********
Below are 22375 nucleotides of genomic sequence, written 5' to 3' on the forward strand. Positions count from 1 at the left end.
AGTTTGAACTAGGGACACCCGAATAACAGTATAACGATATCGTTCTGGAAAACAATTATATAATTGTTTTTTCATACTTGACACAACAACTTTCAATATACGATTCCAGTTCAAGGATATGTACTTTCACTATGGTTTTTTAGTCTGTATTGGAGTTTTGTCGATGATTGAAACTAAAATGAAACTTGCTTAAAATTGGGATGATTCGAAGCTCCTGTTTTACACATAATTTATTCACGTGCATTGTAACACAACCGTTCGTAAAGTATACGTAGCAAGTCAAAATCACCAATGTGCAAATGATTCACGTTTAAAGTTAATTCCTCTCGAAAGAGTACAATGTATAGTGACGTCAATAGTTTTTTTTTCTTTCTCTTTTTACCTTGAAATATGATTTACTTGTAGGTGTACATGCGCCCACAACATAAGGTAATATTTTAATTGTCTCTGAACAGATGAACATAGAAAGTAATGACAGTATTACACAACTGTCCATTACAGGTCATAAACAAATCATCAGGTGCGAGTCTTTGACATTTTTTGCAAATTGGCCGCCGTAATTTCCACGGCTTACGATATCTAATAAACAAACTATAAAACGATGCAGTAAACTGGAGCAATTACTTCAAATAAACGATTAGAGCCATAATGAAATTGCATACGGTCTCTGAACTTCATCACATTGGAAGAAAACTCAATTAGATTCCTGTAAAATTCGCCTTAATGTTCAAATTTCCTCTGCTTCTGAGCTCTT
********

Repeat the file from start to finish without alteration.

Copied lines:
Below are 22375 nucleotides of genomic sequence, written 5' to 3' on the forward strand. Positions count from 1 at the left end.
AGTTTGAACTAGGGACACCCGAATAACAGTATAACGATATCGTTCTGGAAAACAATTATATAATTGTTTTTTCATACTTGACACAACAACTTTCAATATACGATTCCAGTTCAAGGATATGTACTTTCACTATGGTTTTTTAGTCTGTATTGGAGTTTTGTCGATGATTGAAACTAAAATGAAACTTGCTTAAAATTGGGATGATTCGAAGCTCCTGTTTTACACATAATTTATTCACGTGCATTGTAACACAACCGTTCGTAAAGTATACGTAGCAAGTCAAAATCACCAATGTGCAAATGATTCACGTTTAAAGTTAATTCCTCTCGAAAGAGTACAATGTATAGTGACGTCAATAGTTTTTTTTTCTTTCTCTTTTTACCTTGAAATATGATTTACTTGTAGGTGTACATGCGCCCACAACATAAGGTAATATTTTAATTGTCTCTGAACAGATGAACATAGAAAGTAATGACAGTATTACACAACTGTCCATTACAGGTCATAAACAAATCATCAGGTGCGAGTCTTTGACATTTTTTGCAAATTGGCCGCCGTAATTTCCACGGCTTACGATATCTAATAAACAAACTATAAAACGATGCAGTAAACTGGAGCAATTACTTCAAATAAACGATTAGAGCCATAATGAAATTGCATACGGTCTCTGAACTTCATCACATTGGAAGAAAACTCAATTAGATTCCTGTAAAATTCGCCTTAATGTTCAAATTTCCTCTGCTTCTGAGCTCTT